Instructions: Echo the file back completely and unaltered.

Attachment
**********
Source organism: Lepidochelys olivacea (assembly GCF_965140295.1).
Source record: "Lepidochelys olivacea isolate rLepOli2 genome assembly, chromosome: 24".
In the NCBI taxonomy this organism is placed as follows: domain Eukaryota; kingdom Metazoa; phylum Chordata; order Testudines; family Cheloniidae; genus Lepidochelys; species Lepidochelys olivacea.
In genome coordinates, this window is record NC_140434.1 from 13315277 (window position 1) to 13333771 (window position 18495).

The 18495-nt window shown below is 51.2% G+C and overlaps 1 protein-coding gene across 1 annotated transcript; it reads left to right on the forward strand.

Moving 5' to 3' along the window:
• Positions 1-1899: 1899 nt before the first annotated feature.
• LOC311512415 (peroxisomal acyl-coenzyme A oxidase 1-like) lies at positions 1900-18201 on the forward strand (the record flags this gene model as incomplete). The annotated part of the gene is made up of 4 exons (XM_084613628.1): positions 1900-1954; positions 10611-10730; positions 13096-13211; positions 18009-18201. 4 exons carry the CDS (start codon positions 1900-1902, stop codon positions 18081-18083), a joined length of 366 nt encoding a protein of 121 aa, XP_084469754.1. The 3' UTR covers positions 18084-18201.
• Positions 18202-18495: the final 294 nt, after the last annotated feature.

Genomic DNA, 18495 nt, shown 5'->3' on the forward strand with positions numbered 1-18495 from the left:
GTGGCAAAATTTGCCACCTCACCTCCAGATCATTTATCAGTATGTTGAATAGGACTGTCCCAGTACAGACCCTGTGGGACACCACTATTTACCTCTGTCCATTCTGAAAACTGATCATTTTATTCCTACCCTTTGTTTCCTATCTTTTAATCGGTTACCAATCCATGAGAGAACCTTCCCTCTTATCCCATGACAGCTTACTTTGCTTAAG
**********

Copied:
Source organism: Lepidochelys olivacea (assembly GCF_965140295.1).
Source record: "Lepidochelys olivacea isolate rLepOli2 genome assembly, chromosome: 24".
In the NCBI taxonomy this organism is placed as follows: domain Eukaryota; kingdom Metazoa; phylum Chordata; order Testudines; family Cheloniidae; genus Lepidochelys; species Lepidochelys olivacea.
In genome coordinates, this window is record NC_140434.1 from 13315277 (window position 1) to 13333771 (window position 18495).

The 18495-nt window shown below is 51.2% G+C and overlaps 1 protein-coding gene across 1 annotated transcript; it reads left to right on the forward strand.

Moving 5' to 3' along the window:
• Positions 1-1899: 1899 nt before the first annotated feature.
• LOC311512415 (peroxisomal acyl-coenzyme A oxidase 1-like) lies at positions 1900-18201 on the forward strand (the record flags this gene model as incomplete). The annotated part of the gene is made up of 4 exons (XM_084613628.1): positions 1900-1954; positions 10611-10730; positions 13096-13211; positions 18009-18201. 4 exons carry the CDS (start codon positions 1900-1902, stop codon positions 18081-18083), a joined length of 366 nt encoding a protein of 121 aa, XP_084469754.1. The 3' UTR covers positions 18084-18201.
• Positions 18202-18495: the final 294 nt, after the last annotated feature.

Genomic DNA, 18495 nt, shown 5'->3' on the forward strand with positions numbered 1-18495 from the left:
GTGGCAAAATTTGCCACCTCACCTCCAGATCATTTATCAGTATGTTGAATAGGACTGTCCCAGTACAGACCCTGTGGGACACCACTATTTACCTCTGTCCATTCTGAAAACTGATCATTTTATTCCTACCCTTTGTTTCCTATCTTTTAATCGGTTACCAATCCATGAGAGAACCTTCCCTCTTATCCCATGACAGCTTACTTTGCTTAAG